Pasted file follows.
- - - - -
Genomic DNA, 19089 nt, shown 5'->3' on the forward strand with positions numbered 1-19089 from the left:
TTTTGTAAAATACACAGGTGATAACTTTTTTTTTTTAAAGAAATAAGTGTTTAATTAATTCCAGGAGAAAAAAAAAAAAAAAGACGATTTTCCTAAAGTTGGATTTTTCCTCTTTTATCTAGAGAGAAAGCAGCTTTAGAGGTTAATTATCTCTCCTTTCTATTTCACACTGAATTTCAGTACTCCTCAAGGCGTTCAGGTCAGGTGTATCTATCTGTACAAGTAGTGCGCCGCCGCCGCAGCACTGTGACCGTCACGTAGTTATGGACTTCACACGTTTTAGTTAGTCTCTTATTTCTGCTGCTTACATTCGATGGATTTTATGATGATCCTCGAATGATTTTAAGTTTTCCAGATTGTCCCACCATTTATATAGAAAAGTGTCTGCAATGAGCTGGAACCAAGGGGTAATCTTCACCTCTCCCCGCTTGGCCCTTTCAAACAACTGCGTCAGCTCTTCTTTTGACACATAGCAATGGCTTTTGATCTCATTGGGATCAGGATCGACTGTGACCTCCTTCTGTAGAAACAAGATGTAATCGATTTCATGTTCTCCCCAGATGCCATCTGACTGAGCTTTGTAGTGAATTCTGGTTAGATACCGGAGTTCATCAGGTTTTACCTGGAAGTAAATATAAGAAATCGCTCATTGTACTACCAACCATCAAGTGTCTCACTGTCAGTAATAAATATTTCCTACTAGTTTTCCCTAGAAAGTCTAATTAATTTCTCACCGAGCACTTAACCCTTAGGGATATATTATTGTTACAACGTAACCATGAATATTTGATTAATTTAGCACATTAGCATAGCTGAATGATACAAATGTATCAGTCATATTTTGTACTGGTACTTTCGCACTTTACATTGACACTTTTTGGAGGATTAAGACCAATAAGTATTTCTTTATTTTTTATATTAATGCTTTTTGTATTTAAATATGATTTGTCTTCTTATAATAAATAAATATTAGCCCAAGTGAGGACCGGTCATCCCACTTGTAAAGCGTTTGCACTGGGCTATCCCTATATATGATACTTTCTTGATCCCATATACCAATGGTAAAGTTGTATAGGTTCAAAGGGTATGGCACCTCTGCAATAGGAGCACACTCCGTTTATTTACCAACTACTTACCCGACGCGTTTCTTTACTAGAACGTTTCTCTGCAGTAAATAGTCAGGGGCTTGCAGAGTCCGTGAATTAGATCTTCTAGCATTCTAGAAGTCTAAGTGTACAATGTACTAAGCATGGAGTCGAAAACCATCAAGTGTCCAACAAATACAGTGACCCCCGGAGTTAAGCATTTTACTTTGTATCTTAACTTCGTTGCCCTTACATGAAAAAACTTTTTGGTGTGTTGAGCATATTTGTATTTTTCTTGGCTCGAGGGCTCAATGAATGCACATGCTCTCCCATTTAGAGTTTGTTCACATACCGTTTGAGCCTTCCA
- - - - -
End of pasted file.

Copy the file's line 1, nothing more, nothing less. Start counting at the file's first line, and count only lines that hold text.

Genomic DNA, 19089 nt, shown 5'->3' on the forward strand with positions numbered 1-19089 from the left: